Tuesday, December 18, 2007

Rejoinder to a Turkish partisan

(This began as a comment to the foregoing post, but ended up becoming one in itself.)

In view of the calumnies to which my American countrymen have long been subjected by “Turkey and the Turks” – exemplified by the odious film
“Kurtlar Vadisi Irak” (“Valley of the Wolves Iraq”), which depicted an American Jewish doctor harvesting organs from dead Iraqi civilians at Abu Ghraib for sale to rich clients in New York and Tel Aviv – your yelping about a “smear campaign” is ironic, to say the least. However that may be, proof is not needed to advance a suspicion – and if more indicators are needed than the Qur’anically mandated way in which Fuat Deniz was slaughtered and the threats cited by his colleagues, here’s another, reported today by the Swedish paper Länstidningen i Södertälje and noted here: a threat made on Aug. 31 by four Turkish district governors to the former head of the Assyrian Federation in Sweden, Simon Barmano. Objecting during their visit to Sweden to a proposed memorial to the Assyrian genocide victims to be erected in Södertälje, the Turks warned Barmano to “stop highlighting the genocide or your people will get hurt.”

As to what you risibly call the “so-called Armenian and Assyrian genocides,” their existence has been irrefutably established not only by the accounts of contemporaries such as U.S. Ambassador to the Ottoman Empire Henry Morgenthau and the German missionary and historian Johannes Lepsius, but by the scholarship of, among others, Vahakn Dadrian, whose books “Warrant for Genocide” and “The History of the Armenian Genocide” are extensively documented by primary and secondary sources in Turkish, Armenian, English, German and French. That none of this evidence has ever led to Nuremburg-style tribunals is due largely to raisons d’état. In the aftermath of World War I, as the historian Bat Ye’or notes, “Alibis advanced to exonerate the populations which had collaborated in these cruelties resulted from the international context and the will of the colonial powers to follow a policy of appeasement toward their Muslim populations. These powers – Russia, Britain, France, and Italy – ruled over millions of Muslims in the Caucasus, Asia, the Indies, Egypt, the Levant, and the Maghreb; consequently, they tried to minimize this tragedy ... to resume good relations with Turkey and other Muslim populations, particularly those of Syria and Iraq who were hostile to the British and French protectorates.” (Bat Ye’or, “The Decline of Eastern Christianity Under Islam,” p. 198.) In the aftermath of World War II, the U.S. and its allies needed a bulwark on the Soviet Union’s southern flank, hence the exoneration advanced in a Harvard University Press publication in 1951 by Lewis V. Thomas: “By 1918, with the excision of the total Armenian Christian population from Anatolia and the Straits area ... Turkification and Moslemization had been advanced in one great surge by the use of force ... Had Turkification and Moslemization not been advanced there by the use of force, there would certainly not today exist a Turkish Republic, a Republic owing its strength and stability in no small measure to the homogeneity of its population, a state which is now a valued associate of the United States.” (Lewis Thomas and Richard Frye, “The United States and Turkey and Iran,” p. 61. Emphasis mine.) And this year, Turkey’s importance as a transit point for materiel and supplies for the war in Iraq immunized it from even the toothless sanction of a congressional resolution condemning the Armenian genocide. (“U.S. and Turkey Thwart Armenian Genocide Bill,” New York Times, Oct. 26, 2007.)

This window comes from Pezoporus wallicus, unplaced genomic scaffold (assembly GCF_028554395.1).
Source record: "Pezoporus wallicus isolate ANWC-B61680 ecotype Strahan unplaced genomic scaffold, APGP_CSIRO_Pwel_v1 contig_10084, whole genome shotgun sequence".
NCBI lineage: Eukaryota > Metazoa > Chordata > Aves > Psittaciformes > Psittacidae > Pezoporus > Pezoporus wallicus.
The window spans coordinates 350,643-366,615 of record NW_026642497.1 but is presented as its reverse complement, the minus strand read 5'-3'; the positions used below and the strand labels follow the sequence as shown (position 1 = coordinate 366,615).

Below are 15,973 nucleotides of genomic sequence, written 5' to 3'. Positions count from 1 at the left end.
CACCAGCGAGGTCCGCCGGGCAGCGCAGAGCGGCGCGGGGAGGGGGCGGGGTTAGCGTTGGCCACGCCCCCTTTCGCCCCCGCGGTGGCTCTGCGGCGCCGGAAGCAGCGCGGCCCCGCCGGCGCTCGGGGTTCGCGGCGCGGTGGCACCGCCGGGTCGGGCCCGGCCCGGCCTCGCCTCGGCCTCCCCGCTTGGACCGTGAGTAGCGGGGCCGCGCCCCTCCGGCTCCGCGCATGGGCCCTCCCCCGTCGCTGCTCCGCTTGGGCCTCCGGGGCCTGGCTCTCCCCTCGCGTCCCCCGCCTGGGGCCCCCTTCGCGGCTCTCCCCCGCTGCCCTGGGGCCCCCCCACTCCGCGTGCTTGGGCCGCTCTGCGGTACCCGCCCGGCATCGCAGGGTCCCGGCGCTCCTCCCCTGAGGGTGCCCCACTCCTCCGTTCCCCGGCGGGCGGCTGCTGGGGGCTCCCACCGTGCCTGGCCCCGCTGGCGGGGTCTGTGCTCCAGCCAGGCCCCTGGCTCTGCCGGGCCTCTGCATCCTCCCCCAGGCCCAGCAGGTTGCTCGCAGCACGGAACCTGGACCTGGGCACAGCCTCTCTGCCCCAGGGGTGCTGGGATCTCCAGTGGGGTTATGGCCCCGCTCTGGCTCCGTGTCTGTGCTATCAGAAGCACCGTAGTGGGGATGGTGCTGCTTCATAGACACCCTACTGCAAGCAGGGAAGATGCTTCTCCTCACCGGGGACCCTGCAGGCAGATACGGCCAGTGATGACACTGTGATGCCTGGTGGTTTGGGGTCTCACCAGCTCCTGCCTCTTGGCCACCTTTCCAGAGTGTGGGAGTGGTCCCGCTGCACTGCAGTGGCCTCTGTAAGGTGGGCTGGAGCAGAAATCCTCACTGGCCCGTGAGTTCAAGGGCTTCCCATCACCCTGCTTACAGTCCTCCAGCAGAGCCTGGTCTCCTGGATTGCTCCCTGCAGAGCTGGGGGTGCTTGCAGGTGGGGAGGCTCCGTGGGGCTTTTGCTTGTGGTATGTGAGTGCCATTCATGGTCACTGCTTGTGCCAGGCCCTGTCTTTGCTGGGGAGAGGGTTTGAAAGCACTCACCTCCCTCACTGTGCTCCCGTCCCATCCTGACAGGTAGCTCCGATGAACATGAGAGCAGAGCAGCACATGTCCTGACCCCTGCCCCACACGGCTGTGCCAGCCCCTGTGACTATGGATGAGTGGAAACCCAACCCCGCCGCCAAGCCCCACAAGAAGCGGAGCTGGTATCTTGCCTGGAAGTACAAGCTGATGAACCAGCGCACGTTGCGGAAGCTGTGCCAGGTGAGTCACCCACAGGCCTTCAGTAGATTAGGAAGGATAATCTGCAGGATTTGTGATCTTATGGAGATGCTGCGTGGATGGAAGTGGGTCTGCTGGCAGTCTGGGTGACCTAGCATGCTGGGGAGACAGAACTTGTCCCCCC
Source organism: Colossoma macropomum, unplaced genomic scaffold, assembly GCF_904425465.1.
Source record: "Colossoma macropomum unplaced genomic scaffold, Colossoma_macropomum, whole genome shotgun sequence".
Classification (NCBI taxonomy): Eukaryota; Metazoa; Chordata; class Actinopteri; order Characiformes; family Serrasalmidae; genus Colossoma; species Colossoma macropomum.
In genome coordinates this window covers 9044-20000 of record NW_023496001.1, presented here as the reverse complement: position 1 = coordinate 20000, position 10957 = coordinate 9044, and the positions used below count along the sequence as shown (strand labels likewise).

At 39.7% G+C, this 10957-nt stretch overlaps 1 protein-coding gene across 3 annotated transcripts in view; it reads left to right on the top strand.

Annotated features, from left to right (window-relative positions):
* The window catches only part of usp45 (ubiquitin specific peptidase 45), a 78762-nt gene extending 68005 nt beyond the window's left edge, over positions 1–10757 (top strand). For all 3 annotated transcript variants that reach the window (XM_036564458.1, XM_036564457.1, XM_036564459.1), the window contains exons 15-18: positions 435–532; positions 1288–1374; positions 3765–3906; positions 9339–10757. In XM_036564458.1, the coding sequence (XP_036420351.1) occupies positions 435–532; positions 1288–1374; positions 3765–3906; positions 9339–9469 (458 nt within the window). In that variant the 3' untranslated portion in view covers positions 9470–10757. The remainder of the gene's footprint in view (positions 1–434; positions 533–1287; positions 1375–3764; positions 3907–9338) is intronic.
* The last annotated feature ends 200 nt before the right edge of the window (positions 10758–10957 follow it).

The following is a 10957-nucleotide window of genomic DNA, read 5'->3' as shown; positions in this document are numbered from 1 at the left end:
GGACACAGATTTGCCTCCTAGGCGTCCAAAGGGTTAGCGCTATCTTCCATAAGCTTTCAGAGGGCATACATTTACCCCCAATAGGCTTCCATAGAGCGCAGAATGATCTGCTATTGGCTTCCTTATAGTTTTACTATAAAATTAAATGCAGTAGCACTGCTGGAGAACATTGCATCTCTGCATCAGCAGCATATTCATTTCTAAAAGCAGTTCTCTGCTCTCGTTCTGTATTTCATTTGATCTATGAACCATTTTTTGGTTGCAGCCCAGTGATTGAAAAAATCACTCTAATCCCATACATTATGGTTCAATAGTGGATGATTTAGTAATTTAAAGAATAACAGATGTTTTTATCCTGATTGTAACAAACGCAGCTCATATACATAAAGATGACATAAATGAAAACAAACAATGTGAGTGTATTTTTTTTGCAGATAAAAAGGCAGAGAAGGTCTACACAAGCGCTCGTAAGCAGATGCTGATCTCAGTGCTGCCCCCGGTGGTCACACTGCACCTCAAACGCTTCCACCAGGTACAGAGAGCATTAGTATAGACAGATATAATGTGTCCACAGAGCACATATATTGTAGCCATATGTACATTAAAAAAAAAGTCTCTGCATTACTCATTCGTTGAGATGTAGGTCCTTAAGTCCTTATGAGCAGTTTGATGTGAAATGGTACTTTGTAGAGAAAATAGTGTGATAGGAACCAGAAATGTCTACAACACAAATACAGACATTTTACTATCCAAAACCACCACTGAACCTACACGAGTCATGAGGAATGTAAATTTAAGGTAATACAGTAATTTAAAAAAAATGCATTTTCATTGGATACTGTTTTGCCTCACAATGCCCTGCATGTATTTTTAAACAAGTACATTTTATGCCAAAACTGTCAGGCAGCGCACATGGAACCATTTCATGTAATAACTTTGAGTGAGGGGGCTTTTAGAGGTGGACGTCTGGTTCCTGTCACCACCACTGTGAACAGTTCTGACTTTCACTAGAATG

Lastly, that “Ottoman archives are now wide open for anyone who wish to examine them” is rather less than exculpatory, given that “Major General Seeckt, the last German Chief of Staff at [Ottoman General Headquarters], whisked away substantial parts of these records when departing from Turkey at the end of the war.” Despite a promise by Seeckt “to return only those files which basically concern the Turkish military,” it could not be “ascertained whether those files were in fact returned, and if so, to what extent, when, and to what branch of the Turkish government.” (Dadrian, “The History of the Armenian Genocide,” p. 280.) Moreover, if Ottoman archives are so accessible, why is a panel of the European Parliament requesting that they be opened?

In view of the fact that Fuat Deniz had dedicated his academic career to the kind of “highlighting the genocide” that had elicited a Turkish warning of reprisals, in view of the threats cited by his colleagues, in view of the concordance of the fatal wounds inflicted on him with the commands of at least two verses of the Qur’an, and in view of the assassin’s Islamist motives in the murder of Hrant Dink in Istanbul Jan. 19, suspicions that Deniz’s murder was politically – and Islamically – motivated are unavoidable. My own will stand until a court finds otherwise.

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